• Chloë March

Starlings & Crows

I'm so pleased to be finally releasing this album. It does feel quite strange to be releasing it right now in these times. On the one hand very strange, and on the other reassuringly normal for me. I hope that it is meaningful and connects and can offer something in this incredibly difficult year.


I actually finished the album in terms of writing the songs back in late Feb, so they are all 'pre-pandemic'. What really struck me while I was finishing mixing and listening back to it in the Spring, in those first surreal months of lockdown, was how many of the songs seemed to be taking on another layer of meaning and poignancy. I’m never quite sure how much to say about my songs - once I send them out into the world they make their own way and start belonging to others, so I don’t want to intrude on that too much - I suppose I think my job is over really, and now it’s down to the album to communicate itself. I’d like to say a bit about how the album started and some of where the inspiration came from and hope that’s illuminating.

I started writing the title song in 2017 just as I was finishing my previous album 'Blood-Red Spark'.


For me, that album had been a lot about the sensuality of sound and the search for emotional connection through my voice - and developing how intensely I could conjure different sound-worlds with a palette of synth pads, beats and textures. The song I wrote at the end of that process felt very different to me. It was called 'Starlings & Crows' and was inspired by the 19th century poet John Clare. It had much more of a 'pastoral' feel to it. I think there is always an element of connection to the landscape or earth in my music, but this song was much more specifically placed in the natural world.



I didn’t really know what to do with this song for quite a long time. I wasn’t sure if I liked the arrangement or where the song fitted in my output. I kept going back to it though and feeling drawn towards the musical world it might open up. After a year or so I began building an EP of songs around it and then I began to really work on the song itself, made a new arrangement, focussing on the vocal and giving it space and I ended up with a song I was much happier with and that I wanted to make the centre of a whole album.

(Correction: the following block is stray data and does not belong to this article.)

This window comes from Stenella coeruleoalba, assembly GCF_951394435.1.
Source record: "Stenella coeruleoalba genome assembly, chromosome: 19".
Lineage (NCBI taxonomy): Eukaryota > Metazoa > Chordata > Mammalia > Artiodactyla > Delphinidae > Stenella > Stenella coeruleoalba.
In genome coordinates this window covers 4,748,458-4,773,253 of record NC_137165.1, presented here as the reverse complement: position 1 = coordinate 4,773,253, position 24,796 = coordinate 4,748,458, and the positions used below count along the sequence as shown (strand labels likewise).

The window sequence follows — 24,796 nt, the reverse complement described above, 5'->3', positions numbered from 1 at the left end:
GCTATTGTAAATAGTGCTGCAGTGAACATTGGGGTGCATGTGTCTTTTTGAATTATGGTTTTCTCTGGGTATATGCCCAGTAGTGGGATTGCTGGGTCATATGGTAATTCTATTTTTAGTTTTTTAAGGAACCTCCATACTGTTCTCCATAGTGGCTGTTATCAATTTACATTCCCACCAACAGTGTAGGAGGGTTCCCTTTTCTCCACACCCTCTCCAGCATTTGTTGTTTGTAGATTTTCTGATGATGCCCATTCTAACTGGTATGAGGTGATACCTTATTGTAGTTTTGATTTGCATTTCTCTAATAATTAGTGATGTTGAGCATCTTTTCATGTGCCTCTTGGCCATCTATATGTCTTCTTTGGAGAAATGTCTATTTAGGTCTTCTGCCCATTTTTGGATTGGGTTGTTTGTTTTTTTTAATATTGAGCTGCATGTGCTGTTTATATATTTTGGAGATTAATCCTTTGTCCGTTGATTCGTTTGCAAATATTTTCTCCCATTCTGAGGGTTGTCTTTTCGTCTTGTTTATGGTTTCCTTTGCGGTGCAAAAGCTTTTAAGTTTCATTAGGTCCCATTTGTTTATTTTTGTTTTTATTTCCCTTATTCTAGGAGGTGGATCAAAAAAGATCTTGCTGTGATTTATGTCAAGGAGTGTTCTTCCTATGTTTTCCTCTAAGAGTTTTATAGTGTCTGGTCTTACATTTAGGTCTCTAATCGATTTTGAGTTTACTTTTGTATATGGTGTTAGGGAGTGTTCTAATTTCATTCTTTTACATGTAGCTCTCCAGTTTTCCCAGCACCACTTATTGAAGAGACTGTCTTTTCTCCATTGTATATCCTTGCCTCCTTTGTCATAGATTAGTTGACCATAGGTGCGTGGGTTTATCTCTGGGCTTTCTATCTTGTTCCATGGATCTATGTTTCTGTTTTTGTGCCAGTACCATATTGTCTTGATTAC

There are many layers to the album, but I think now it’s finished the most resonant to me is a sense of home - of searching for home within and without. This was sparked directly by the title song, and also as I wrote it I was feeling a dislocation from the natural world, a deep concern and love for our home planet and I was also inspired by my own early childhood in the Warwickshire countryside. I wanted to create songs with an emotional impact but with a sunlit slant. I was after beauty and emotion but with something a little surreal or unsettling emerging here and there at the edges. For me, I think of the album as a whole as a kind of broken idyll.


Inspirations for the album came from the physical, emotional and imaginary landscapes of my childhood, and also include the nature poet John Clare, the painter Pierre Bonnard, the Apollo 11 moon-landing, the children’s book 'Alice Through The Looking Glass', the seventeenth century metaphysical poet Andrew Marvell and by that place where the small and domestic lives with the infinite and mysterious.


I’ll be writing more about these influences over the next few weeks. Meanwhile I hope you enjoy these songs.



Chloë March music is available for Licensing

Contact Cam Merton: cam[@]hiddenshoal.com www.hiddenshoal.com/licensing 

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